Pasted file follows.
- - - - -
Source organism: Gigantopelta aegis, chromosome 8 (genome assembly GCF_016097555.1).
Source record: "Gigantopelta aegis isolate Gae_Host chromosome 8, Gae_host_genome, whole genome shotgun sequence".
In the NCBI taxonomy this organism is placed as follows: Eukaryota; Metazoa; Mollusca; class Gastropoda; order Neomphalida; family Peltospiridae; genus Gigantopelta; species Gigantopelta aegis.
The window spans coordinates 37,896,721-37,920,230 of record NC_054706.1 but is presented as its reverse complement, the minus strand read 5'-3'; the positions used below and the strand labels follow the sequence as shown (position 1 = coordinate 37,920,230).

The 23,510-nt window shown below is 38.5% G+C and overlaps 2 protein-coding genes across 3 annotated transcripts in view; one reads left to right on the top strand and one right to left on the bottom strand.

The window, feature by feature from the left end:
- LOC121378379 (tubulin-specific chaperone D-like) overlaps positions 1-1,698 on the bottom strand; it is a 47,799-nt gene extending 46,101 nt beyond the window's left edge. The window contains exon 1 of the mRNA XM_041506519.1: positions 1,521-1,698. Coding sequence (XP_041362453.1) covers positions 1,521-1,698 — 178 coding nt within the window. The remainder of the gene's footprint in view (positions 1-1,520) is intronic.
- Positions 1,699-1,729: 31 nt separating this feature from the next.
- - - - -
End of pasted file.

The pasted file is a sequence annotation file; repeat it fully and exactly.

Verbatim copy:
Source organism: Gigantopelta aegis, chromosome 8 (genome assembly GCF_016097555.1).
Source record: "Gigantopelta aegis isolate Gae_Host chromosome 8, Gae_host_genome, whole genome shotgun sequence".
In the NCBI taxonomy this organism is placed as follows: Eukaryota; Metazoa; Mollusca; class Gastropoda; order Neomphalida; family Peltospiridae; genus Gigantopelta; species Gigantopelta aegis.
The window spans coordinates 37,896,721-37,920,230 of record NC_054706.1 but is presented as its reverse complement, the minus strand read 5'-3'; the positions used below and the strand labels follow the sequence as shown (position 1 = coordinate 37,920,230).

The 23,510-nt window shown below is 38.5% G+C and overlaps 2 protein-coding genes across 3 annotated transcripts in view; one reads left to right on the top strand and one right to left on the bottom strand.

The window, feature by feature from the left end:
- LOC121378379 (tubulin-specific chaperone D-like) overlaps positions 1-1,698 on the bottom strand; it is a 47,799-nt gene extending 46,101 nt beyond the window's left edge. The window contains exon 1 of the mRNA XM_041506519.1: positions 1,521-1,698. Coding sequence (XP_041362453.1) covers positions 1,521-1,698 — 178 coding nt within the window. The remainder of the gene's footprint in view (positions 1-1,520) is intronic.
- Positions 1,699-1,729: 31 nt separating this feature from the next.